World Cup vote to go ahead as planned

Zurich: FIFA will press ahead with votes to decide the hosts of the 2018 and 2022 World Cups on Dec. 2 as planned, despite allegations of corruption and collusion that have dogged the process.

FIFA President Sepp Blatter said on Friday a delay had never been an option, adding the decision would be taken with only 22 voters if two members of the executive committee suspended pending an investigation were not reinstated by then.

"If people are suspended they will not be replaced," he said.

Blatter admitted the decision to vote on the destinations of both the 2018 and 2022 World Cups on the same day was probably a mistake.

"I have said I assume the responsibility and I think it was not the right way to go," Blatter said at a news conference following a two-day meeting of FIFA`s executive committee.

"Now, we are in the situation where we have to go on. I`m not convinced now it was the right decision."

Russia, England, Spain/Portugal and Belgium/Netherlands are bidding for 2018. Japan, South Korea, Australia, United States and Qatar are the candidates for 2022.

The bidding process has been hit by allegations of vote-selling by two FIFA executive committee members and collusion by unnamed bidding nations.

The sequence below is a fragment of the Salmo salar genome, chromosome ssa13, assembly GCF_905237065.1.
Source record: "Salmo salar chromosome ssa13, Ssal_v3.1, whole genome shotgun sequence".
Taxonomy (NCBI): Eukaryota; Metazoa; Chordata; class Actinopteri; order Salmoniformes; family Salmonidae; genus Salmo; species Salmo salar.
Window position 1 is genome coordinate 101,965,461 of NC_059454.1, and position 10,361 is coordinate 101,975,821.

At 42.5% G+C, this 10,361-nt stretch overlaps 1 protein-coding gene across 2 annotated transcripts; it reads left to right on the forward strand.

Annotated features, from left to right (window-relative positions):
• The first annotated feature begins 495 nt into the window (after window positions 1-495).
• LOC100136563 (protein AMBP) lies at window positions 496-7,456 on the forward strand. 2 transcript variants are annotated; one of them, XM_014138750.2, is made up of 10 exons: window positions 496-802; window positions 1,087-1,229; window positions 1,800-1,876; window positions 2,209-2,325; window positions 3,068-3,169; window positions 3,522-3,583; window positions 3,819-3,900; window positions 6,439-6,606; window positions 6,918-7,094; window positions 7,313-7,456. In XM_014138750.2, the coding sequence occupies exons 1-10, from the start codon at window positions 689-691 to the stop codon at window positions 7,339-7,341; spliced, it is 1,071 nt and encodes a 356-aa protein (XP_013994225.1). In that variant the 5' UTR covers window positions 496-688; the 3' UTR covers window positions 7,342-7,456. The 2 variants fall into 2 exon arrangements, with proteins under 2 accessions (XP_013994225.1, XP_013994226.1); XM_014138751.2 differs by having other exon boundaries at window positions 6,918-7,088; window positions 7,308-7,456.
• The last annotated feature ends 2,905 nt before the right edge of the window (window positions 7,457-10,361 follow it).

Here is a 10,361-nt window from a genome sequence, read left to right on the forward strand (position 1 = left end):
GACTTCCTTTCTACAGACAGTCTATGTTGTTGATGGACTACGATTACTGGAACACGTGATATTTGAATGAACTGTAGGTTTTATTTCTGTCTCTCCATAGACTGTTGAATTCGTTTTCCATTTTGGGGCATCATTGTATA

"The executive committee looked into the bidding process," Blatter said. "We are five weeks from the final decision so there was never a question of changing anything in the procedure.

"On Dec. 2, here in Zurich, FIFA`s executive committee will hold a vote, which will be a secret ballot, and will determine the national associations which will host the 2018 and 2022 World Cup."

Blatter deflected most questions regarding the allegations made by the Sunday Times newspaper against the two members of the FIFA executive committee -- Amos Adamu of Nigeria and Reynard Temarii of Tahiti -- who have been suspended.

He said that the case was now under the jurisdiction of the Ethics Committee which would report on the matter on Nov. 17.

He questioned the methods used by the Sunday Times, who carried out an investigations using undercover reporters.

"One can ask oneself whether such action, trying to set traps for people, is appropriate," he said.

He added: "It`s an uncomfortable position for the president of FIFA but we have the necessary instruments to see we can react."

Bureau Report


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